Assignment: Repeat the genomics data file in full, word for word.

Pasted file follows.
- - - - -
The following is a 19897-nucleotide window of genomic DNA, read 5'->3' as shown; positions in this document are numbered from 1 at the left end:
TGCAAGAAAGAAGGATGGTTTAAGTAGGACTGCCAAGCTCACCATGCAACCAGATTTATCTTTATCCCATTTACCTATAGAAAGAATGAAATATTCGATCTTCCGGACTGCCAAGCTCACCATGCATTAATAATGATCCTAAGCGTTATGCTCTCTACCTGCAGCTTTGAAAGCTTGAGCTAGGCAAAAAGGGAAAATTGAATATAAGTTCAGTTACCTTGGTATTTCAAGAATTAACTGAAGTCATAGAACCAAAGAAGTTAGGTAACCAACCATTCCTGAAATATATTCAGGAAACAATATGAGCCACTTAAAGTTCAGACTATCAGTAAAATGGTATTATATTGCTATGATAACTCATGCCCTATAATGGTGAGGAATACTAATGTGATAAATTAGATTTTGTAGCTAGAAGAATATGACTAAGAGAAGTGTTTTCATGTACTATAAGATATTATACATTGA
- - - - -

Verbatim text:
The following is a 19897-nucleotide window of genomic DNA, read 5'->3' as shown; positions in this document are numbered from 1 at the left end:
TGCAAGAAAGAAGGATGGTTTAAGTAGGACTGCCAAGCTCACCATGCAACCAGATTTATCTTTATCCCATTTACCTATAGAAAGAATGAAATATTCGATCTTCCGGACTGCCAAGCTCACCATGCATTAATAATGATCCTAAGCGTTATGCTCTCTACCTGCAGCTTTGAAAGCTTGAGCTAGGCAAAAAGGGAAAATTGAATATAAGTTCAGTTACCTTGGTATTTCAAGAATTAACTGAAGTCATAGAACCAAAGAAGTTAGGTAACCAACCATTCCTGAAATATATTCAGGAAACAATATGAGCCACTTAAAGTTCAGACTATCAGTAAAATGGTATTATATTGCTATGATAACTCATGCCCTATAATGGTGAGGAATACTAATGTGATAAATTAGATTTTGTAGCTAGAAGAATATGACTAAGAGAAGTGTTTTCATGTACTATAAGATATTATACATTGA